By Chris Floyd

Summary: The following article is reprinted here with the permission of the American Red Cross. It’s presented as something that water treatment dealers can pass on to their customers during the upcoming flooding, tornado and hurricane seasons. The original article, written last year, can be found at

If a hurricane, winter storm or other disaster strikes your community, you might not have access to food, water and electricity for days, even weeks. We all know that water is a survival priority and by taking time now to store an emergency supply, you can provide for your entire family in a disaster situation.

An ample supply
You must have an ample supply of clean water—at least one gallon per person per day. You should store, at minimum, a two-week supply for each member of your family. You will need this water for drinking, food preparation and hygiene. Store your water in thoroughly washed plastic, glass, fiberglass or enamel-lined metal containers. Never use a container that has held toxic substances. Plastic containers, such as soft drink bottles, are best. Seal water containers tightly, label them, and store in a cool, dark place. Rotate water every six months.

If, for some reason, disaster catches you without a stored supply of clean water, you can use the water in your pipes, hot-water tank and ice cubes. As a last resort, you can use water in the reservoir tank of your toilet (not the bowl). To use the water in your pipes, let air into the plumbing by turning on the faucet in your house at the highest level. A small amount of water will trickle out. Then obtain water from the lowest faucet in the house. To use the water in your hot-water tank, be sure electricity or gas is off, and open the drain at the bottom of the tank. Start water flowing by turning off the water intake valve and turning on a hot-water faucet. Do not turn on the gas or electricity when the tank is empty. If you have time before the event, you can also fill the bathtub and/or sink with water.

You can find water outside your home from the following sources—rainwater; streams, rivers and other moving bodies of water; ponds; lakes and natural springs. This water must be purified for drinking purposes. Avoid water with floating material, an odor or dark color. Use saltwater only if you distill it first. You shouldn’t drink floodwater.

How to purify water
You should purify all water of uncertain purity before using it for drinking, food preparation or hygiene. There are many ways to purify water. None is perfect. Often the best solution is a combination of methods. Boiling and disinfecting are two methods that will kill most microbes in water. Distillation is a more thorough method as it removes the microbes that resist boiling and disinfecting. It also removes heavy metals, salts and most other chemicals.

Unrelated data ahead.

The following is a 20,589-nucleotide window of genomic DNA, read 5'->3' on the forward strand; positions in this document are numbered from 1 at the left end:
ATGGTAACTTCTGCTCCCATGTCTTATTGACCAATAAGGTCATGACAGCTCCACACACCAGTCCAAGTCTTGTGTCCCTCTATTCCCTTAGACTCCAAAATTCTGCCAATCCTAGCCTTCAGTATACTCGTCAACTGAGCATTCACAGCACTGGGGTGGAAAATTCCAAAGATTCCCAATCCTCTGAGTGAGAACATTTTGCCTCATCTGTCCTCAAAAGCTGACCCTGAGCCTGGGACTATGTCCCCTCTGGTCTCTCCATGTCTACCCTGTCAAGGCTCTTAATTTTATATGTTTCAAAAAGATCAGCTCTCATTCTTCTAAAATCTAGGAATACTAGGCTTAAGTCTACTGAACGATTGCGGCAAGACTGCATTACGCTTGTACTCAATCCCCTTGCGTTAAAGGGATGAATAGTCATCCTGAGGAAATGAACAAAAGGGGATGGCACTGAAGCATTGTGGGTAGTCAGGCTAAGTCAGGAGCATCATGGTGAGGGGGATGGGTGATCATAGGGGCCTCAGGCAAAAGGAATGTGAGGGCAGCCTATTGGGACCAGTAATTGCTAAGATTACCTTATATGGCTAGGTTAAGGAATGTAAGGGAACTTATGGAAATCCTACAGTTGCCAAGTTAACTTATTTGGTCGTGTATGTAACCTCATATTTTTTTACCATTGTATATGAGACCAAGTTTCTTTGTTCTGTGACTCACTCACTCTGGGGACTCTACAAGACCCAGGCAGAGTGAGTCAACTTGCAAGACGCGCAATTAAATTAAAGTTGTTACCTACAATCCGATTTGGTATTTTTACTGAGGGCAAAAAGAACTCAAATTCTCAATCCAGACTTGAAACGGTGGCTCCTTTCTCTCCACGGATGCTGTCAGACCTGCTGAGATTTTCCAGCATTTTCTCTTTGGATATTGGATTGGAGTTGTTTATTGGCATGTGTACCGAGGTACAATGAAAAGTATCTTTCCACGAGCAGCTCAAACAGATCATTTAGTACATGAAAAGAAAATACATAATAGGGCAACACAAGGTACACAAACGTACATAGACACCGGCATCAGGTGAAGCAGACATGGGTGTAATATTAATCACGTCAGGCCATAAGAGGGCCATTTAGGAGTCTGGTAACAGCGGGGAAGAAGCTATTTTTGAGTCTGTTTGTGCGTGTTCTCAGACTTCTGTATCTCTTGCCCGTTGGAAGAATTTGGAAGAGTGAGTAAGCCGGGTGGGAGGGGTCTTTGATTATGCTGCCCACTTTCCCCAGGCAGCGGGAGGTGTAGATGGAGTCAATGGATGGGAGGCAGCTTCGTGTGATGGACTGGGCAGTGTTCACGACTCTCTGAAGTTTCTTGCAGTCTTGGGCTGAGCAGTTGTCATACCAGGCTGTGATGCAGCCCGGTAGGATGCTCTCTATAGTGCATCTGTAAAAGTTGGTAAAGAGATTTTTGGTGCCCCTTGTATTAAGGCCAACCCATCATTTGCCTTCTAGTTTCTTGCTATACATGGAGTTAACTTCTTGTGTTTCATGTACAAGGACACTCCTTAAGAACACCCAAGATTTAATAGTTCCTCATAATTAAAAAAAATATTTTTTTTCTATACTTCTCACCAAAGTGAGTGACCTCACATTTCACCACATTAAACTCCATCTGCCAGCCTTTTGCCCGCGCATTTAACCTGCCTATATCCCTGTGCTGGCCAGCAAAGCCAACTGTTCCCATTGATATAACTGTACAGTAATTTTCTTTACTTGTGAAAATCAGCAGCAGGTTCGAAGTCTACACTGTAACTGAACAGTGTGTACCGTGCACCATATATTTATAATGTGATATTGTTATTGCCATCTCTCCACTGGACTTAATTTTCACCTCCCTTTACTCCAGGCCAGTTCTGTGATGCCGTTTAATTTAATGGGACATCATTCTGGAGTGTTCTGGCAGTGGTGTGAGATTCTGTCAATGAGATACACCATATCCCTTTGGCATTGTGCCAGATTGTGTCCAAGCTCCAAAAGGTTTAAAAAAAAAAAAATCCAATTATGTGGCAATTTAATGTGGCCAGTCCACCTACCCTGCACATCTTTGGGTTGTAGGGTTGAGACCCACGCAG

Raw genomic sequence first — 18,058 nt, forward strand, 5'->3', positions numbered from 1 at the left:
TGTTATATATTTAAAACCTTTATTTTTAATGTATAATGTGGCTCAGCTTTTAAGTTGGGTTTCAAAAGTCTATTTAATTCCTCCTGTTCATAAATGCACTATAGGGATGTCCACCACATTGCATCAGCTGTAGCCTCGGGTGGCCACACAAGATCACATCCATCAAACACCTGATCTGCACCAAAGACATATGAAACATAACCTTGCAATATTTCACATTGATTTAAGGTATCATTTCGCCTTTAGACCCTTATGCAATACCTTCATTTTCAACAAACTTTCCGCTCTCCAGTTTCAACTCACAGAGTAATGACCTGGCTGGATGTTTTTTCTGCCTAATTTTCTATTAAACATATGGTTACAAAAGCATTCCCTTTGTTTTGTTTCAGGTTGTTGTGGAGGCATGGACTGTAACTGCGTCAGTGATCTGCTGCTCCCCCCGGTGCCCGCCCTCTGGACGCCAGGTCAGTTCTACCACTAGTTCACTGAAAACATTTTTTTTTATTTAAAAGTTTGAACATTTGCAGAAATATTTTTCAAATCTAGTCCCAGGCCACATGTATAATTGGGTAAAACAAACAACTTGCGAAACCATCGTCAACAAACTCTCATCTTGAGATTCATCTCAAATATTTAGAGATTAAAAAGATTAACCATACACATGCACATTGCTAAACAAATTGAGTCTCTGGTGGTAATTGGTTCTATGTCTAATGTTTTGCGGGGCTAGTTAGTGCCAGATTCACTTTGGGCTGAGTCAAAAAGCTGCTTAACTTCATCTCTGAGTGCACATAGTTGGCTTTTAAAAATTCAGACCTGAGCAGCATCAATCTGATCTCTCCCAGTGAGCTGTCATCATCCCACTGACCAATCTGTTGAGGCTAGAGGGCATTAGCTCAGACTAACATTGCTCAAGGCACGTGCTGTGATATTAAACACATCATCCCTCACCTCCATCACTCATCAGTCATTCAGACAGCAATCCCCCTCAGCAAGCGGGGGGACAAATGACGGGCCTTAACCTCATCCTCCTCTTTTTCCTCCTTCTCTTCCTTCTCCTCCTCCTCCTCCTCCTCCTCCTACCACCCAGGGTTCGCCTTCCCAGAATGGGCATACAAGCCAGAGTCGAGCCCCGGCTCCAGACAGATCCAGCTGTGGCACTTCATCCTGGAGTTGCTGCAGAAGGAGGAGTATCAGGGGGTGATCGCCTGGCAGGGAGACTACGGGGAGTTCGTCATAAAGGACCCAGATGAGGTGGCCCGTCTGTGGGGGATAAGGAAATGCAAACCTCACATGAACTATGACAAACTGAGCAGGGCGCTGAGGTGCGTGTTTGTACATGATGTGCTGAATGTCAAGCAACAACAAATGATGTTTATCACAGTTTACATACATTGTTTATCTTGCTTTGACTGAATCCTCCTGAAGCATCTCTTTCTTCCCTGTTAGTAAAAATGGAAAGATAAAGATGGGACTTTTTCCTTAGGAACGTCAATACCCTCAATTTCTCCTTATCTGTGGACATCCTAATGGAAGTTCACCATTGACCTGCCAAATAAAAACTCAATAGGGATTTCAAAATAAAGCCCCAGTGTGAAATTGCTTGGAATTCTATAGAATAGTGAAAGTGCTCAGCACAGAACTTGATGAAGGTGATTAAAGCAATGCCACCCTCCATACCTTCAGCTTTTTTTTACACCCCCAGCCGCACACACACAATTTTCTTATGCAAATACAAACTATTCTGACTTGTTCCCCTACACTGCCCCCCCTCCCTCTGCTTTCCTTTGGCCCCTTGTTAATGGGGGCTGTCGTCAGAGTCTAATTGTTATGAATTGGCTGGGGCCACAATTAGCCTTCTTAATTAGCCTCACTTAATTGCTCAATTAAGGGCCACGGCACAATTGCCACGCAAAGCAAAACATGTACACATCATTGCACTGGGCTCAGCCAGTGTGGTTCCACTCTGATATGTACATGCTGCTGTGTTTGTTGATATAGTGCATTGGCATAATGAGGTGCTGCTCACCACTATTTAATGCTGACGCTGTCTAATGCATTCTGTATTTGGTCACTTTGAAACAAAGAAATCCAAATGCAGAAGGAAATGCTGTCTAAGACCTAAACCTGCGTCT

Boiling is the safest method of purifying water. Bring water to a rolling boil for 3-5 minutes, keeping in mind that some water will evaporate. Let the water cool before drinking. Boiled water will taste better if you put oxygen back into it by pouring the water back and forth between two clean containers. This will also improve the taste of stored water.

Disinfecting involves using household liquid bleach to kill microorganisms. Use only regular household liquid bleach that contains 5.25 percent sodium hypochlorite. Don’t use scented bleaches, color-safe bleaches or bleaches with added cleaners. Add 16 drops of bleach per gallon of water, stir and let stand for 30 minutes. If the water doesn’t have a slight bleach odor, repeat the dosage and let stand another 15 minutes. Again, the only agent used to purify water should be household liquid bleach. Other chemicals—such as iodine or water treatment products sold in camping or surplus stores that don’t contain 5.25 percent sodium hypochlorite as the only active ingredient—aren’t recommended and shouldn’t be used.

Distillation involves boiling water and then collecting the vapor that condenses back to water. The condensed vapor will not include salt and other impurities. To distill, fill a pot halfway with water. Tie a cup to the handle on the pot’s lid so that the cup will hang right side up when the lid is upside-down (make sure the cup is not dangling into the water) and boil the water for 20 minutes. The water that drips from the lid into the cup is distilled.

If supplies run low, never ration water. Drink the amount you need today, and try to find more for tomorrow. You can minimize the amount of water your body needs by reducing activity and staying cool.

About the author
Chris Floyd is disaster services director of the Capital Area Chapter of the American Red Cross in Tallahassee, Fla.


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